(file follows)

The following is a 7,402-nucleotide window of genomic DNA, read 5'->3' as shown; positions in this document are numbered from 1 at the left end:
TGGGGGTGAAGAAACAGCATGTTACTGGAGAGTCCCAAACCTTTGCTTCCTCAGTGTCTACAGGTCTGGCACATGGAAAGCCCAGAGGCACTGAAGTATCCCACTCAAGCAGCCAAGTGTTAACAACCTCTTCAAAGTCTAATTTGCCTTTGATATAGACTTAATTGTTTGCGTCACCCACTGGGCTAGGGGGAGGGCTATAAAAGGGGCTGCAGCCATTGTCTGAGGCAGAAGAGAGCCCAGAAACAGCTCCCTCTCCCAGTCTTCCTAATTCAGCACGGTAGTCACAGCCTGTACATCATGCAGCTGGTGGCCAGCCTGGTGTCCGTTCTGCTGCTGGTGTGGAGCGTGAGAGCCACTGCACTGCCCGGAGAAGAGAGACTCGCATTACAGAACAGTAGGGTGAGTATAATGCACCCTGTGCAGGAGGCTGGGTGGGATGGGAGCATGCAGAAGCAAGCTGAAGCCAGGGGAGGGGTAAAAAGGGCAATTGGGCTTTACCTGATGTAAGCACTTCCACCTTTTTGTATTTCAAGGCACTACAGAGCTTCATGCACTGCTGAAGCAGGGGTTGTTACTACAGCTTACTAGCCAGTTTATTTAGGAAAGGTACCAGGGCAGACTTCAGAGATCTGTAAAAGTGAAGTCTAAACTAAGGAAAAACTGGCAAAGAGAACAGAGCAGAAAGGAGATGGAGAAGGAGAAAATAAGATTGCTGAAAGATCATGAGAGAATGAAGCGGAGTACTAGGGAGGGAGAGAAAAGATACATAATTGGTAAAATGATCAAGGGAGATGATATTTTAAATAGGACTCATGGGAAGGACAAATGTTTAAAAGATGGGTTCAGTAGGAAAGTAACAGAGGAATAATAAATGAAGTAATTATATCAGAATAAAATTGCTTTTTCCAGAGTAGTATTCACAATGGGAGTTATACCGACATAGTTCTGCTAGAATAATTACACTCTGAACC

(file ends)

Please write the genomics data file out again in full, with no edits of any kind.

The following is a 7,402-nucleotide window of genomic DNA, read 5'->3' as shown; positions in this document are numbered from 1 at the left end:
TGGGGGTGAAGAAACAGCATGTTACTGGAGAGTCCCAAACCTTTGCTTCCTCAGTGTCTACAGGTCTGGCACATGGAAAGCCCAGAGGCACTGAAGTATCCCACTCAAGCAGCCAAGTGTTAACAACCTCTTCAAAGTCTAATTTGCCTTTGATATAGACTTAATTGTTTGCGTCACCCACTGGGCTAGGGGGAGGGCTATAAAAGGGGCTGCAGCCATTGTCTGAGGCAGAAGAGAGCCCAGAAACAGCTCCCTCTCCCAGTCTTCCTAATTCAGCACGGTAGTCACAGCCTGTACATCATGCAGCTGGTGGCCAGCCTGGTGTCCGTTCTGCTGCTGGTGTGGAGCGTGAGAGCCACTGCACTGCCCGGAGAAGAGAGACTCGCATTACAGAACAGTAGGGTGAGTATAATGCACCCTGTGCAGGAGGCTGGGTGGGATGGGAGCATGCAGAAGCAAGCTGAAGCCAGGGGAGGGGTAAAAAGGGCAATTGGGCTTTACCTGATGTAAGCACTTCCACCTTTTTGTATTTCAAGGCACTACAGAGCTTCATGCACTGCTGAAGCAGGGGTTGTTACTACAGCTTACTAGCCAGTTTATTTAGGAAAGGTACCAGGGCAGACTTCAGAGATCTGTAAAAGTGAAGTCTAAACTAAGGAAAAACTGGCAAAGAGAACAGAGCAGAAAGGAGATGGAGAAGGAGAAAATAAGATTGCTGAAAGATCATGAGAGAATGAAGCGGAGTACTAGGGAGGGAGAGAAAAGATACATAATTGGTAAAATGATCAAGGGAGATGATATTTTAAATAGGACTCATGGGAAGGACAAATGTTTAAAAGATGGGTTCAGTAGGAAAGTAACAGAGGAATAATAAATGAAGTAATTATATCAGAATAAAATTGCTTTTTCCAGAGTAGTATTCACAATGGGAGTTATACCGACATAGTTCTGCTAGAATAATTACACTCTGAACC